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This is what Live Nation is doing to bring back concerts this summer

Live Nation is ready to start testing a number of different ideas in a way to get some form of live music happening this summer. With the coronavirus having halted all sorts of public gatherings, the promoter and Ticketmaster owner is planning to experiment with crowdless shows, drive-ins and reduced capacity concerts. 

The testing has already begun as seen by an upcoming concert in Arkansas occurring next week. That show has also cut the capacity of the entire venue by about 80%. It’s also selling seating in the form of “Fan Pods.”

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The coronavirus pandemic has halted virtually everything since the middle of March.  Festivals started rescheduled or cancelingLive Nation and AEG postponed all of their current and upcoming tours and movie release dates were pushed back as theaters shuttered and closed

As states and countries slowly begin to open back up, many officials and business owners are unsure about the best way to proceed. It needs to be done effectively, in order to minimize the risk of another outbreak. 

Live Nation is beginning to play around with different formats to be safe. 

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Many Americans have stated that even if concerts and movie theaters open back up, they’re hesitant about going until a coronavirus vaccine is available. 

But, Live Nation wants to see what they can do to not only get bands back out there and making money, but also to make money themselves. 

According to Rolling Stone, Live Nation reported a 21% drop in revenue for its first quarter. Concert revenue and specifically ticket revenue have dropped 25% and 16%, respectively. And, shares have dropped 48% since the middle of February. 

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In their investor earnings call, Live Nation President and CEO Michael Rapino spoke of the future. He detailed all of the ways they will test bringing back new music. He stated that live broadcasted shows, limited capacity and even drive-in shows could be an option. 

“Whether it’s in Arkansas or a state that is safe, secure and politically is fine to proceed in, we’re going to dabble in fanless concerts with broadcasts, we’re going to go and do reduced capacity shows because we can make the math work,” Rapino said.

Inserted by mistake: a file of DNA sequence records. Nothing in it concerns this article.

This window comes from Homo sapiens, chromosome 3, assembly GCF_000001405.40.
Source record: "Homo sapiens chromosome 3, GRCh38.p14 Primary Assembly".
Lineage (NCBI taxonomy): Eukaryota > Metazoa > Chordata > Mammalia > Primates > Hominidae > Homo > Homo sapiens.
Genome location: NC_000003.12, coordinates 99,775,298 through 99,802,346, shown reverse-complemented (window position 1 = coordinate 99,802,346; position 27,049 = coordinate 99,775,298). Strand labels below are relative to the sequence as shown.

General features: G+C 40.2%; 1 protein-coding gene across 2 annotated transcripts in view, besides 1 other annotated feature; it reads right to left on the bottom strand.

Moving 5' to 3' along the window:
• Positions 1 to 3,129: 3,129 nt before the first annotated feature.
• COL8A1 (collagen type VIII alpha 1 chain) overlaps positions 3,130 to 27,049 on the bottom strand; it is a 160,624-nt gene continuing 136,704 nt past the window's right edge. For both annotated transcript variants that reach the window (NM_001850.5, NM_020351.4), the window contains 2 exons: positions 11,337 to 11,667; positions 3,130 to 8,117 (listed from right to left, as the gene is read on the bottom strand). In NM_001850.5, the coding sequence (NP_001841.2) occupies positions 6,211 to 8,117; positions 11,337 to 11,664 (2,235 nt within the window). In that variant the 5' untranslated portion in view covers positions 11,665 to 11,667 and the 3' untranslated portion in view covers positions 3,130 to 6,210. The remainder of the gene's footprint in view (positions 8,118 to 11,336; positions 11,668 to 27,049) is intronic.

“There are a lot of great artists that can sell out an arena, but they’ll do 10 higher-end smaller theaters or clubs. We’re seeing lots of artists chomping to get back out once it’s safe.”

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It’s not just in the United States either. In fact, Rapino said that they also plan to test in other countries. Those that have fared much better than the US in terms of coronavirus. 

“You’re going to see us in different countries, whether it’s Finland, whether it’s Asia, Hong Kong — certain markets are farther ahead — we kind of look at over the summer there will be testing happening.”

“So it’s important for us to keep doing drive-in concerts, which we’re going to test and roll out, which we’re having some success with, fanless concerts which have great broadcasting opportunities, reduced capacity festival concerts, which could be outdoors, could be in a theater, could be in a large stadium floor where there’s enough room to be safe. We have all of these plans in place depending on the market and where that local city may sit in their reopening phases.”

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Denmark and other parts of Europe have already seen some success with drive-in concerts. What started as a few shows has since blown up into the first drive-in concert tour in the US by electronic artist Marc Rebillet. 

So stay tuned to see what creative shape live music could take in 2020 and beyond.

Would you go to a drive-in concert or pay to see a live broadcast? Tell us your thoughts on the potential future of concerts on the comments below!

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